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Writing biography in the face of cultural trauma: Nazi descent and the management of spoiled identities

Writing biography in the face of cultural trauma: Nazi descent and the management of spoiled... Cultural trauma after mass violence poses challenges in micro-social settings. Children and grandchildren of the perpetrator generation address these challenges in multiple, more or less fictionalized, biographies and family histories, explored here for the case of the Nazi Regime and the Holocaust. Their books serve, at one level, as quarries for harvesting depictions of interactive situations in which intra- and intergenerational sets of actors manage stigma through practices of silencing, denying and acknowledging in the context of family and friendship circles. At another level, biographies themselves constitute efforts at managing the authors’ spoiled identities through their conversation with an imagined audience. In retelling family history and reporting interactive situations, authors are torn between the desire to engage with—and cleanse themselves from—a polluting past and to maintain family loyalties and affective bonds. http://www.deepdyve.com/assets/images/DeepDyve-Logo-lg.png American Journal of Cultural Sociology Springer Journals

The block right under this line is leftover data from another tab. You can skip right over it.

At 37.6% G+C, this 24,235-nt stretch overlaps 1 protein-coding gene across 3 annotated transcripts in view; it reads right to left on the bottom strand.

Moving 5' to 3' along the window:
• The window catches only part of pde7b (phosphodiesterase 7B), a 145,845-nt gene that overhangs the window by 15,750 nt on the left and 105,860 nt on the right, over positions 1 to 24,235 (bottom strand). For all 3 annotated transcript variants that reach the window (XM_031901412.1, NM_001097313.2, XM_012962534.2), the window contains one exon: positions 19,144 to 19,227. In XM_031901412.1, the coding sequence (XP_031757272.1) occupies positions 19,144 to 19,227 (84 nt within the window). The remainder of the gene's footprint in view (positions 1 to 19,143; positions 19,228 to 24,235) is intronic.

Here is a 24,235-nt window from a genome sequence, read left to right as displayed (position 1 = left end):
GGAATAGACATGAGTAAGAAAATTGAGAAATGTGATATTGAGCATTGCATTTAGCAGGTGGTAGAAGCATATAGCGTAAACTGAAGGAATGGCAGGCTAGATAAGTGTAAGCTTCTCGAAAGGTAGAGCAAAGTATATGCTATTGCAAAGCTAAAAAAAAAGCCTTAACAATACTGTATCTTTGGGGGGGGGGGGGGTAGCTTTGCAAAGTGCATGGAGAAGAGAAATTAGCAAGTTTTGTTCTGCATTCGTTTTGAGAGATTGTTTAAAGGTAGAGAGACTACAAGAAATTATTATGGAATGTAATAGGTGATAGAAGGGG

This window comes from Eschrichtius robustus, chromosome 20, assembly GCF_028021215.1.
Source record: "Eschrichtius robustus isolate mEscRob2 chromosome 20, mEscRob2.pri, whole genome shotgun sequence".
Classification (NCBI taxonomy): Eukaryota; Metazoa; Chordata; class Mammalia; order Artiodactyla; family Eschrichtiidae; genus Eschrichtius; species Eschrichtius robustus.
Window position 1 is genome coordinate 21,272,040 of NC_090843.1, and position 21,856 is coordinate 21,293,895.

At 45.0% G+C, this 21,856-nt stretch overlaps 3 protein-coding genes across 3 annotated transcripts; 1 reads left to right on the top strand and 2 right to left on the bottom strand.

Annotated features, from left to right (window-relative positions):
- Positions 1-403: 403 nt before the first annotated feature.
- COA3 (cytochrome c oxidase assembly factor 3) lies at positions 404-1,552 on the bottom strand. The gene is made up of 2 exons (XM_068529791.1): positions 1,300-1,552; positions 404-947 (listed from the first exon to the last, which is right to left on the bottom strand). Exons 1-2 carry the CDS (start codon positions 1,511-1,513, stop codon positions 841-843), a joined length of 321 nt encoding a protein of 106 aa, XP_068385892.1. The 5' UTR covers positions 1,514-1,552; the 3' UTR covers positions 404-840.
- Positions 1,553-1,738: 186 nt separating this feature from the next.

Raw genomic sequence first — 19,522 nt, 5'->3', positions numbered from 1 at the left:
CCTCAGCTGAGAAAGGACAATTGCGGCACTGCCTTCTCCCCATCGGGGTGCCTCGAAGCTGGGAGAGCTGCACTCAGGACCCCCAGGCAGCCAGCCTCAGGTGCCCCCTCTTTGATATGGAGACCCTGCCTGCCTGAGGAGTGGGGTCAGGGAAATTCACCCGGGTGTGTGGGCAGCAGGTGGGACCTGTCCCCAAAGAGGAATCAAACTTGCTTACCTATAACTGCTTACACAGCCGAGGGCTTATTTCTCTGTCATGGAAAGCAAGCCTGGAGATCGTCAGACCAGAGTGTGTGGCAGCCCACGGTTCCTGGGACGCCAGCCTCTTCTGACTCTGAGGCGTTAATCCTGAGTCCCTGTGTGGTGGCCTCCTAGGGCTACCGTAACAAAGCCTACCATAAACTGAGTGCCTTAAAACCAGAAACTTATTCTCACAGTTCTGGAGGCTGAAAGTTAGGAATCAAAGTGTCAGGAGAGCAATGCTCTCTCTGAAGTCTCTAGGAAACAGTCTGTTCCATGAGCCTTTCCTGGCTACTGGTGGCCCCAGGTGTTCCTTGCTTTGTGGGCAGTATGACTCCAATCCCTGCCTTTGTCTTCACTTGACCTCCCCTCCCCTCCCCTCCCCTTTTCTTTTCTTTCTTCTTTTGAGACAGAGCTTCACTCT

Writing biography in the face of cultural trauma: Nazi descent and the management of spoiled identities

American Journal of Cultural Sociology , Volume OnlineFirst – Nov 18, 2020

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Publisher
Springer Journals
Copyright
Copyright © Springer Nature Limited 2020
ISSN
2049-7113
eISSN
2049-7121
DOI
10.1057/s41290-020-00125-8
Publisher site
See Article on Publisher Site

Abstract

Cultural trauma after mass violence poses challenges in micro-social settings. Children and grandchildren of the perpetrator generation address these challenges in multiple, more or less fictionalized, biographies and family histories, explored here for the case of the Nazi Regime and the Holocaust. Their books serve, at one level, as quarries for harvesting depictions of interactive situations in which intra- and intergenerational sets of actors manage stigma through practices of silencing, denying and acknowledging in the context of family and friendship circles. At another level, biographies themselves constitute efforts at managing the authors’ spoiled identities through their conversation with an imagined audience. In retelling family history and reporting interactive situations, authors are torn between the desire to engage with—and cleanse themselves from—a polluting past and to maintain family loyalties and affective bonds.

Journal

American Journal of Cultural SociologySpringer Journals

Published: Nov 18, 2020

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